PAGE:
What happens to the kinetic energy of its molecules as ice melts into water?

1 Answer
Jun 7, 2017

As ice melts into water, kinetic energy is being added to the particles. This causes them to be 'excited' and they break the bonds that hold them together as a solid, resulting in a change of state: solid -> liquid.


As we may know, the change in state of an object is due to the change in the average kinetic energy of the particles.

This average kinetic energy is proportional to the temperature of the particles.

This is because heat is a form of energy; by adding energy to ice - heat, you "excite" the water molecules, breaking the interactions in the lattice structure and forming weaker, looser hydrogen-bonding interactions.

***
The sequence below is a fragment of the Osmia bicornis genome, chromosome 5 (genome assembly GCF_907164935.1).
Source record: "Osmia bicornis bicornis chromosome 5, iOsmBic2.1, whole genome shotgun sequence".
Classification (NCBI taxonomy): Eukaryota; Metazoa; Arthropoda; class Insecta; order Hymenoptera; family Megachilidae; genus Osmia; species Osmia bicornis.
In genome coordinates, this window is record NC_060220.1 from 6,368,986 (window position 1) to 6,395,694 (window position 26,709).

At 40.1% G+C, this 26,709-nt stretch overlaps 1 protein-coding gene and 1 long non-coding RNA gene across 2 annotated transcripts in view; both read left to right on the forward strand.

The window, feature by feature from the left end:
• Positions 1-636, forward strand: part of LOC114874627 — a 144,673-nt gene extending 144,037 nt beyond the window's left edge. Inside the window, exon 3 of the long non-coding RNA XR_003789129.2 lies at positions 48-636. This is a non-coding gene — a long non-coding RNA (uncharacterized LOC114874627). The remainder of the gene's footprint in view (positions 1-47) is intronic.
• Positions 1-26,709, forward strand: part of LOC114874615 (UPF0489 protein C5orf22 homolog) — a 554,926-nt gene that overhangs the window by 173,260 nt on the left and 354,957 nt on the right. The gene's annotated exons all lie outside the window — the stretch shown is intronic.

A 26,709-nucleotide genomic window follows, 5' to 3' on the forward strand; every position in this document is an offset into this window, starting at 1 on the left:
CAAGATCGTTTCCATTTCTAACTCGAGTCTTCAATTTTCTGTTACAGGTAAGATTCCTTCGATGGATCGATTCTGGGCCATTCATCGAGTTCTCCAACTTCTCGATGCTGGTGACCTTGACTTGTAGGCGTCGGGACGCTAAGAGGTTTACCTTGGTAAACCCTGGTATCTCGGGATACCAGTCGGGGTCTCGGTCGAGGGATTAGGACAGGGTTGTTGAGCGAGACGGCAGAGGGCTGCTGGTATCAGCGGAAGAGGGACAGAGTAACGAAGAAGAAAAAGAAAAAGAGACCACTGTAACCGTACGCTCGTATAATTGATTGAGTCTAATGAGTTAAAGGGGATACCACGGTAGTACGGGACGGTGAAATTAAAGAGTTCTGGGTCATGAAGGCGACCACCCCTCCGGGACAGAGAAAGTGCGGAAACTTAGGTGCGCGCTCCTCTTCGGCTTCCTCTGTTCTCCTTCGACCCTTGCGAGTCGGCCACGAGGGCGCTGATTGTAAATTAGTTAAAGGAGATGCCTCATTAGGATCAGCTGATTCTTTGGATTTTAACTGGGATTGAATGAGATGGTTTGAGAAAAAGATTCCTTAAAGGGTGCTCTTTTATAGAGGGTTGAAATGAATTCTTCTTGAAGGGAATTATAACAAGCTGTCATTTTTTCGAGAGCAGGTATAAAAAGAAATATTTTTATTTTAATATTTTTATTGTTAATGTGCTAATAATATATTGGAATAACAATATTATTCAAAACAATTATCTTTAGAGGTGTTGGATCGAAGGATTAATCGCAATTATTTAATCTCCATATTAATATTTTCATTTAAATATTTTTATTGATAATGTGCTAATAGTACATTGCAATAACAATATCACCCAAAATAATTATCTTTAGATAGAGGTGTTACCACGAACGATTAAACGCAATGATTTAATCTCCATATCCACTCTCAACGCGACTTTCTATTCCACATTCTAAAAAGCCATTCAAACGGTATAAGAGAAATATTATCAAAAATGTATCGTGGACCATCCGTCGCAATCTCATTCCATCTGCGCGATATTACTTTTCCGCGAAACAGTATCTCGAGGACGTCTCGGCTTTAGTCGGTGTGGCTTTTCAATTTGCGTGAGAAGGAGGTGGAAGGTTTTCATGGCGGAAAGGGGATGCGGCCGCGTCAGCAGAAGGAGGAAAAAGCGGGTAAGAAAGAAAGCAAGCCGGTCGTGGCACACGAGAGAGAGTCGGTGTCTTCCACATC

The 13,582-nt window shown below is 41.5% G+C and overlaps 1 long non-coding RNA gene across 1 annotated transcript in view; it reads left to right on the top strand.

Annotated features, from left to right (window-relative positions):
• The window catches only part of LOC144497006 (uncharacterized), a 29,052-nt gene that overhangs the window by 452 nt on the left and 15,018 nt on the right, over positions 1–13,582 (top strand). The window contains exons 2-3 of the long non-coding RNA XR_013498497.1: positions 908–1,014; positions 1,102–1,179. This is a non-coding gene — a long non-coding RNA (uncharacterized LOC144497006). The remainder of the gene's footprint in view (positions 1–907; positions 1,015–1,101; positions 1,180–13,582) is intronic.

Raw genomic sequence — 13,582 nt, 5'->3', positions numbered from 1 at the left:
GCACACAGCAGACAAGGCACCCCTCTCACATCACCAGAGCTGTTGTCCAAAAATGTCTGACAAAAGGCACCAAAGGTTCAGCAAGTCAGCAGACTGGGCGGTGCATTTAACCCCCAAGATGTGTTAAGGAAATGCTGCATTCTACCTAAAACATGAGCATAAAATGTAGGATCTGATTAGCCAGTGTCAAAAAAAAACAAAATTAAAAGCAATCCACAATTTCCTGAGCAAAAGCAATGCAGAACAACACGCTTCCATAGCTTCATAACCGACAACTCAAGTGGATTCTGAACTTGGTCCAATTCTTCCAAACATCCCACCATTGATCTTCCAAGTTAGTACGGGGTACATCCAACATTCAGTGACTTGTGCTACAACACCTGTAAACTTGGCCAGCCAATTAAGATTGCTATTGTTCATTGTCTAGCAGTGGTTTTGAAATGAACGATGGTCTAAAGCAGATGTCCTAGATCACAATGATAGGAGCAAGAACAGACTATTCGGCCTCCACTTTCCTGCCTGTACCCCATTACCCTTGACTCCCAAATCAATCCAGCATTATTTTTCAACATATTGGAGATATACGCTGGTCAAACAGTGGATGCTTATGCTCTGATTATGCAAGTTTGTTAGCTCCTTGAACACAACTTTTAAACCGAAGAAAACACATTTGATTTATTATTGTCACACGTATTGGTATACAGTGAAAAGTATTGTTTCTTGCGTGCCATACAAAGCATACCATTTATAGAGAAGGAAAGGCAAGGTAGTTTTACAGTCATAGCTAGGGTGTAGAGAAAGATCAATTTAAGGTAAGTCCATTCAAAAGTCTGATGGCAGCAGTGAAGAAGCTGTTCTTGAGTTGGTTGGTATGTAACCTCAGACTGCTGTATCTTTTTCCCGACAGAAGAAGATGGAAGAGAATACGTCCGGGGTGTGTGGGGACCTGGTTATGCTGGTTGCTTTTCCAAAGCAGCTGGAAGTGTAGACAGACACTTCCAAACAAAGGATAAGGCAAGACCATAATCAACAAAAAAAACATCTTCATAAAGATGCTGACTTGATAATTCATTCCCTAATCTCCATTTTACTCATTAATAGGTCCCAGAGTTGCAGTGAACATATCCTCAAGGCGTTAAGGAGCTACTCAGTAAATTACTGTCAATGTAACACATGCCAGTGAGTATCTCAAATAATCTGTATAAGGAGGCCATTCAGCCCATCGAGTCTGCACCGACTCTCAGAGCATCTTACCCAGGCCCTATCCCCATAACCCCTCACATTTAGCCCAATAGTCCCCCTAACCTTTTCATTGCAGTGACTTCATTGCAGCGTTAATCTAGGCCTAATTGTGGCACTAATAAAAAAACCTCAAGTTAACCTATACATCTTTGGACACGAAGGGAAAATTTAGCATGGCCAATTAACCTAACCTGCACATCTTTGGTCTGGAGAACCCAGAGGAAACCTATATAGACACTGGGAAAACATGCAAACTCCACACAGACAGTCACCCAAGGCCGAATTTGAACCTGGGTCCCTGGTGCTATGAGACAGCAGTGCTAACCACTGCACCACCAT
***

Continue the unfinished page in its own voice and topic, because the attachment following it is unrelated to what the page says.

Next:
This causes the ice to melt. This is demonstrated in the image below.

More generally, when you remove energy - the object cools down, the particles move a lot slower. So slow, that they individually attract other molecules more than before, and this results in a physical change that also changes the state.

Middle School Chemistry

There are other states of matter besides these 3, but these are the most common.

In the case of water melting from ice into water, it is transitioning from a solid to liquid. That means energy is being added in the form of heat energy.

This heat means that the particles gain energy. They then break free of the lattice interactions holding them together (in their solid state). As a result, a change of state from solid to liquid occurs.

Hope this helps :)